The Financial Secretary stated that in order to produce the best possible economic results, in addition to the fast containment of the coronavirus in Hong Kong, it is hoped that all of the payment providers and merchants in retail, food and beverage and other service sectors can promote the scheme actively, and even offer discounts across different sectors so that the electronic vouchers can see a multiplier effect, prop up the local economy and market.
The economic stimulation effect of issuing digital consumption vouchers is twice that of issuing cash according to the Chairman of the China Silk Road iValley Research Institute. In particular, it is effective in boosting tourism – any 10 yuan digital voucher can feed into 300 yuan of consumption.
He noted that over the past year, the consumption willingness of Hongkongers was severely restrained. As long as the SAR government, business sector, and especially the small and medium-sized enterprises (SMEs), can come up with methods to unleash the consumption potential, it will definitely help sales.
Hong Kong’s economy dived 6.1 per cent last year – the biggest annual contraction in history – as the coronavirus hit its tourism and consumption sectors.
When containment measures relax in the future, experts suggest that more Hongkongers spend in Hong Kong for the city’s ‘self-rescue’ instead of travelling to other cities. The Chairman added that the average number of times that Hongkongers travel abroad each year has hit 11.4 – the highest in the world.
In order to be back on track, Hong Kong could grasp the opportunities by actively getting involved in the Guangdong-Hong Kong-Macao Greater Bay Area, while the Chinese mainland sees brisk economic rebound, the expert stated.
According to an earlier article, Hong Kong’s finance chief unveiled a spending blueprint with fewer but more-targeted relief measures, including an unprecedented digital voucher scheme for residents to spur consumption, while forecasting a substantial recovery from the recession that could see economic growth of up to 5.5 per cent in the year ahead.
Presenting a budget focused on reviving the economy and easing the burden on a population struggling under the Covid-19 pandemic, the Financial Secretary had, on 24 February 2021, warned of a record deficit of HK$257.6 billion (US$33.14 billion) for the current fiscal year and more annual deficits ahead as he scaled down relief measures by a third.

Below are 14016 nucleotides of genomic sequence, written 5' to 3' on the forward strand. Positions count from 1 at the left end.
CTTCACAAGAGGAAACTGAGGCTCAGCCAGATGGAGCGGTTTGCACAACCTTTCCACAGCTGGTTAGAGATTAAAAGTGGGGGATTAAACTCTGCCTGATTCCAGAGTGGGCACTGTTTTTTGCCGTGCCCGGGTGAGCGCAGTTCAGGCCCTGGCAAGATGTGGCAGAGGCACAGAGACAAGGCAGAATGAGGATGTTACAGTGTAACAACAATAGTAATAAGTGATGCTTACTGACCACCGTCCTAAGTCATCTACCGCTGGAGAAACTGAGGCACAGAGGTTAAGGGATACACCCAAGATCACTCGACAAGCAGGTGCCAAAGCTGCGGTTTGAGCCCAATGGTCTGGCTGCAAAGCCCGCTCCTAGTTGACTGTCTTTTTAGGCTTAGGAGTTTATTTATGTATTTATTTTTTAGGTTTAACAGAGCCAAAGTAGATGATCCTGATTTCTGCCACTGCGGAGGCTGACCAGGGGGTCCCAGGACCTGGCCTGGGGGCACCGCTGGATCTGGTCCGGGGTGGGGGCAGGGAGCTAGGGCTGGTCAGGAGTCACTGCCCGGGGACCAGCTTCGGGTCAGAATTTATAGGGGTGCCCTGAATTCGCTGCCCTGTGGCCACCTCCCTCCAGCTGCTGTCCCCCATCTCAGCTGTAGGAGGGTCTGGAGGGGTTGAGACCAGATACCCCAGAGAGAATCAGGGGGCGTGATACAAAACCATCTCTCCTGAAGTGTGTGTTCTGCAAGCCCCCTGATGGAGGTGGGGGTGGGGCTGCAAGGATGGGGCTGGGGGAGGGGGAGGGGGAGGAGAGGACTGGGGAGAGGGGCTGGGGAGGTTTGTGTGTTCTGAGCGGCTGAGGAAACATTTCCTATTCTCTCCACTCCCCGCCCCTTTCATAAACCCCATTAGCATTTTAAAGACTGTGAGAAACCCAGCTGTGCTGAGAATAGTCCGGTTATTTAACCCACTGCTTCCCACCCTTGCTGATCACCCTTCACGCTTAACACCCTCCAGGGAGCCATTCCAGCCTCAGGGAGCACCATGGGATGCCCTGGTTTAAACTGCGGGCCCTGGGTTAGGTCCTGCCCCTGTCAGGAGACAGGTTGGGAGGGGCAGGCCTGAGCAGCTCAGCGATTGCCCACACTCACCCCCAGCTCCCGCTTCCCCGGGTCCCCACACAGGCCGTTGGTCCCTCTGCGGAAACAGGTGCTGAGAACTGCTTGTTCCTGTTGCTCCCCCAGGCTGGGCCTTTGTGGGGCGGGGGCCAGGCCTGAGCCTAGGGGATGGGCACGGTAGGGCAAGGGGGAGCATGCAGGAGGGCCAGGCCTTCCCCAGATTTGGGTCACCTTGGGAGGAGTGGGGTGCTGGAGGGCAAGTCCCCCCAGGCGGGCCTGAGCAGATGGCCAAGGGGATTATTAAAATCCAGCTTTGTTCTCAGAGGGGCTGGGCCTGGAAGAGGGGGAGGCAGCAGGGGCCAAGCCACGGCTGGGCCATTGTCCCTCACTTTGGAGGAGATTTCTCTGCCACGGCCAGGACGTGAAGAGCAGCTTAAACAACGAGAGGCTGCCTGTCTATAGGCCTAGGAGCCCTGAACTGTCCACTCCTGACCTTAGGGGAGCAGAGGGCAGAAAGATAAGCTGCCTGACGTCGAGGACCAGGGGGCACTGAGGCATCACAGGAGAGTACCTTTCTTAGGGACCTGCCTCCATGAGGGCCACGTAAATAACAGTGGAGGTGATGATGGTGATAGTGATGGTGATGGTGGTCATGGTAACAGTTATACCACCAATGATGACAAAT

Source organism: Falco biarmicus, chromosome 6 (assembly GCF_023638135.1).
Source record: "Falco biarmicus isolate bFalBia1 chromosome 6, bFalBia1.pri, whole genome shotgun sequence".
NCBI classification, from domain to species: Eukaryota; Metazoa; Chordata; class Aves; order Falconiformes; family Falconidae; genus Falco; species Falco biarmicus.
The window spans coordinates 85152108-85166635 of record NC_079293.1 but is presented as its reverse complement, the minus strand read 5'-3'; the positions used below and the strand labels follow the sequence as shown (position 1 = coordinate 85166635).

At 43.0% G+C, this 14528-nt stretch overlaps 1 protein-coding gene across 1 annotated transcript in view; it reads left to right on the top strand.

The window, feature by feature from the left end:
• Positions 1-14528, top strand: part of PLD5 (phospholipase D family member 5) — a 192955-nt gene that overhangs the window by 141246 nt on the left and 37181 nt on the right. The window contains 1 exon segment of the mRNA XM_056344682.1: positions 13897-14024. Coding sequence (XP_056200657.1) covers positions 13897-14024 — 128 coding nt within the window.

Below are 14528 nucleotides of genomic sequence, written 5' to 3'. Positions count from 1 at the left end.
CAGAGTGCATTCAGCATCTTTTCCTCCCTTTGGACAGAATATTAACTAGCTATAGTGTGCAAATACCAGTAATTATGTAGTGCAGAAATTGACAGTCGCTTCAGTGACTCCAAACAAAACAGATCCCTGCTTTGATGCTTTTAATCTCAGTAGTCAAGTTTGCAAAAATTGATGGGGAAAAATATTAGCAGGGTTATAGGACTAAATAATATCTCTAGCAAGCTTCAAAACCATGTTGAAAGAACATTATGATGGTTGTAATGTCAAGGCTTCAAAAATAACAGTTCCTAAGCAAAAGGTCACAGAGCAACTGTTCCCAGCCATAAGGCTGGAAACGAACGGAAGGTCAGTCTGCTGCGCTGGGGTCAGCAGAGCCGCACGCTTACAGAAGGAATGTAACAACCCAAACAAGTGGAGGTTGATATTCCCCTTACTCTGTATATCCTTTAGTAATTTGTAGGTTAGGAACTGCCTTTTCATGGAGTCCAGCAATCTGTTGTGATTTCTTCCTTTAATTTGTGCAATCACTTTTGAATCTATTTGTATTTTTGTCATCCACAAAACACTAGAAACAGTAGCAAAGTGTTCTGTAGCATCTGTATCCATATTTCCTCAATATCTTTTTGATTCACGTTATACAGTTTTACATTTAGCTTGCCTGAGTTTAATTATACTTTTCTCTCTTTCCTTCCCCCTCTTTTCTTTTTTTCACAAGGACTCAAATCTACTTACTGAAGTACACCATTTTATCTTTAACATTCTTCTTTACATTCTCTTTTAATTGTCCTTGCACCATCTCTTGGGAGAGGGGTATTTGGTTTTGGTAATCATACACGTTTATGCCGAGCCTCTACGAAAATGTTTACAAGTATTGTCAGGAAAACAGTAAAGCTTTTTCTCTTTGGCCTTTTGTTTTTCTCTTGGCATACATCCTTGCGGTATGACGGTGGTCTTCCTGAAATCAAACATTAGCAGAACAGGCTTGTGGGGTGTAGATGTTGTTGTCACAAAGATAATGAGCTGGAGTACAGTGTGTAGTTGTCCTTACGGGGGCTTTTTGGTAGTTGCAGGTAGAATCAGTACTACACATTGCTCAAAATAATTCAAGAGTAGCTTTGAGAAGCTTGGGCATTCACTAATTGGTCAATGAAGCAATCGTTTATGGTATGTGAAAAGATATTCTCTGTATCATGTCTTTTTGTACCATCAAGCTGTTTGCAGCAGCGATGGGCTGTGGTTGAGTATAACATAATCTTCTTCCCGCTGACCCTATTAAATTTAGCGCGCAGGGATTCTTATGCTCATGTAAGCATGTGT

Another report noted that the government’s electronic spending voucher scheme will hopefully promote e-payment in Hong Kong. Some believe the scheme will attract more small shops – especially stalls in wet markets – to install e-payment systems.
This is Part 1 of a 3 part series. Read Part 2 and Part 3 here.
The Association of Southeast Asian Nations (ASEAN) is the world’s fastest-growing internet region, with the user base now at 480 million people. Digitalisation in Southeast Asia has important economic implications. By 2025, online spending could rise more than six-fold to US$200 billion. Most of this consumption will be in the areas of electronics, clothing, household goods, and increased travel across the region and elsewhere. This all bodes well in terms of building a middle class and fostering job growth in the region.
At the same time, there are negative sides to the transformation to a digital economy, with cyberterrorism, cyber fraud, and identity theft increasingly threatening its potential. Bad actors are working fast and creatively to wreak havoc on countries, businesses, and people. Today, the quality of a nation’s technology backbone is likely to influence its economic success. If cybersecurity is threatened, investor confidence in the ASEAN Economic Community (AEC) will begin to decay.